They conclude their critique by writing: “Many academic planners, in an effort to avoid the appearance of bias, throw up their hands when 90 [percent] of the evidence points in one direction and 10 [percent] in the other. We believe that Stevens has fallen into this trap, and that the practitioners who rely on our research deserve better.”
Instead, Ewing and Cervero argue that the effects of compact development on the driving decline remain substantial. “Increasing density by 25 percent to 2,500 persons or 1,000 homes per square mile—just 200 more residential units in a square mile—will reduce annual VMT by 550 miles for each of the 2,500 residents,” they write.
That difference isn’t trivial, argues Arthur Nelson, a professor of planning and real estate development at the University of Arizona. He writes in his article for JAPA that combining various factors, like population density, street density, and job accessibility, can have additive effects.
Nelson uses the case of Tucson, Arizona, to demonstrate the power of these elasticity variables. If Tucson’s population grows from 988,000 in 2011 to its projected 1.5 million by 2050, compact development would dramatically reduce driving, he says. In 2011, Tucson’s VMT was 8,627 miles per capita, for a total of about 8.6 billion miles.
If the city’s development is 20 percent infill, that VMT number would only fall to 8,562 miles; at 100 percent infill development it would reach 4,952 miles. Assuming all variables held over time with population increases, the 20 percent infill plan would mean a total of 12.8 billion vehicle miles traveled—a 51 percent increase from 2011—while 100 percent infill would mean 7.4 billion miles—a 13 percent decrease from 2011.
So is the driving decline really happening?
In “The Driving Downturn,” Michael Manville, David King, and Michael J. Smart question the degree to which America has experienced a significant driving decline at all.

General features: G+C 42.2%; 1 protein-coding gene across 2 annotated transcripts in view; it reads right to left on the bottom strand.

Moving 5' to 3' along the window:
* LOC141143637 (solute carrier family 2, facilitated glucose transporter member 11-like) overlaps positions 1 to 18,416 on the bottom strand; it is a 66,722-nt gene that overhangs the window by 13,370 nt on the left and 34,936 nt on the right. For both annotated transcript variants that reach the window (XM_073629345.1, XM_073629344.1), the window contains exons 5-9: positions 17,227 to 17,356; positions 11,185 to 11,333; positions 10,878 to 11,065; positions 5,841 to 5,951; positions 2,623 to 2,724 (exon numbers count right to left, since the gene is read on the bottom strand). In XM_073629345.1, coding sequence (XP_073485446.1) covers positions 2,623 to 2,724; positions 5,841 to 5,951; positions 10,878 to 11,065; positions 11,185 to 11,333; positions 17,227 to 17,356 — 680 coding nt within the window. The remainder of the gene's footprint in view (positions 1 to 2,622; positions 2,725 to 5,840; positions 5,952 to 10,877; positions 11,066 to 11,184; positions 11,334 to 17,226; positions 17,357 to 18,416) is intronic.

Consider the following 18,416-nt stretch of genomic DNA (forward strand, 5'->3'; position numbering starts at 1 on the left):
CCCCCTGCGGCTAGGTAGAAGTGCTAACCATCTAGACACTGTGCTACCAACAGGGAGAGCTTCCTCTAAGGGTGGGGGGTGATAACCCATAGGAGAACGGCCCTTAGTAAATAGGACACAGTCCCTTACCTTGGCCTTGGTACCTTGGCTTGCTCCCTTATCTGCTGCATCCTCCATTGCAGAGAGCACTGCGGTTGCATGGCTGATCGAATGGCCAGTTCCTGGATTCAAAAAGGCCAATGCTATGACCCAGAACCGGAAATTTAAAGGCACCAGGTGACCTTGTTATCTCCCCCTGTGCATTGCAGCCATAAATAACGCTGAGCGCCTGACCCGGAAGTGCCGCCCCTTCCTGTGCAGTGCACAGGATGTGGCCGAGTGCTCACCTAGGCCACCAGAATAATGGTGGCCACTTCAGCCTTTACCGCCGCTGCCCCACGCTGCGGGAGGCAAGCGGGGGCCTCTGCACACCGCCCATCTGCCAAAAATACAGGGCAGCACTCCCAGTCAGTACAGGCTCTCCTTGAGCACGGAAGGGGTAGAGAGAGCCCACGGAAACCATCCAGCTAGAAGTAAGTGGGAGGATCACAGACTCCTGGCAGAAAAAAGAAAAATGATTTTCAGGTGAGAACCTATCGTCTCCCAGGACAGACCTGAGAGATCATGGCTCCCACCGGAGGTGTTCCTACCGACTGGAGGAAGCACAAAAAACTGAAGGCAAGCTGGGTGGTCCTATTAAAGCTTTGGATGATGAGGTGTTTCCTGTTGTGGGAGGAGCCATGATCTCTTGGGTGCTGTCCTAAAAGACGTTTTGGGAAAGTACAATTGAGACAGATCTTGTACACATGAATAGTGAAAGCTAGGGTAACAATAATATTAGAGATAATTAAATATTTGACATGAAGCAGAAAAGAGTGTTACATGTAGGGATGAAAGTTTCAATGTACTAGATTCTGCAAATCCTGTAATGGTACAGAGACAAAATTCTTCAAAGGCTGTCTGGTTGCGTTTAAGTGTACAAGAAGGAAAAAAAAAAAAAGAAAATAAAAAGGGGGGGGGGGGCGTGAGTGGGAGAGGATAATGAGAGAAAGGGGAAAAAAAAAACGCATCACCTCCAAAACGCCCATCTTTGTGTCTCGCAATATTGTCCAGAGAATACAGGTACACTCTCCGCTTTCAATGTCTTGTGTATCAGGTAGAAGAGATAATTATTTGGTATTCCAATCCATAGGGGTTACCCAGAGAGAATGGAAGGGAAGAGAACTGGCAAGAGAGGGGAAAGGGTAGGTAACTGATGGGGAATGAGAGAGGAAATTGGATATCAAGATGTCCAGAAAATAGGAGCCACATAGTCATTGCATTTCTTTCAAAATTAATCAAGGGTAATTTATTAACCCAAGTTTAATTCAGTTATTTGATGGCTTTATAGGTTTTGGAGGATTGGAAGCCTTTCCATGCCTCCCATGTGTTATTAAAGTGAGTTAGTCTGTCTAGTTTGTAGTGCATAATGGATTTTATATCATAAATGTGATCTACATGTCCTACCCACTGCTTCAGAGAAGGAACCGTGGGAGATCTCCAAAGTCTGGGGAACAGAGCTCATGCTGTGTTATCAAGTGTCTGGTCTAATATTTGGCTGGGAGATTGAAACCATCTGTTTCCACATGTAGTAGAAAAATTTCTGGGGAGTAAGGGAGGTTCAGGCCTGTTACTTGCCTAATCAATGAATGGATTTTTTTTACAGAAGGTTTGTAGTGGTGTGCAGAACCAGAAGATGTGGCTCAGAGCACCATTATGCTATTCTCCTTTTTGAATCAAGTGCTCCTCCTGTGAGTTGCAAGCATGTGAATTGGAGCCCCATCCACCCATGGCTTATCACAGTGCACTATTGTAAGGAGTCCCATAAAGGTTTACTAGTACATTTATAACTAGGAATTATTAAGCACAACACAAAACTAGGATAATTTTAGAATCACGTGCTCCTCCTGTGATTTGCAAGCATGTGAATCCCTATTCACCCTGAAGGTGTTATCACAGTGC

They do not question the numbers themselves: Between 2004 and 2012, per capita vehicle miles traveled across America fell 8 or 9 percent—somewhere between 640 and 850 miles, depending on the source.
But they suggest this decline is quite modest. Have a look at the chart below from their analysis. It compares vehicles miles traveled to the change in GDP from 1936 to today. The lines seem to track each other closely, and suggest at best a very modest recent decline.
Moreover, there is very little evidence that Americans are trading in their cars for biking, walking, or using transit. Given that driving trips vastly outnumber transit trips, a small change in VMT would result in much larger transit ridership, one that does not appear on the chart below. For example, they note that American households take about 2,900 automobile trips per year, compared with about 66 transit trips.
For all the talk about the effects of urbanism on the driving decline, the biggest percentage decline has occurred in rural areas, as the chart below shows.
Vehicle miles traveled actually increased in urban areas, from 1.79 trillion miles in 2004 to 1.84 trillion miles in 212, an increase of 2.8 percent. This compares to a nearly 12 percent decline in rural areas, though urban areas did experience a larger decline in per capita terms.
The authors conclude that too much has been made of the driving decline and its causes. They find little evidence of a shift from cars to other modes of transit or that better kinds of urbanism are at play. Instead, they suggest that Americans are driving less simply because income and wage growth has stagnated and driving has become more expensive, especially for less advantaged people.
Urbanists may continue to cling to the narrative that Americans will move downtown, swapping their cars for transit, bikes, or walking. But whether that kind of development reduces driving in the aggregate is foggy at best.
CORRECTION: An earlier version of “U.S. urban and rural vehicle miles traveled, 2004 and 2012” flipped the numbers for urban and rural populations. The table has been updated.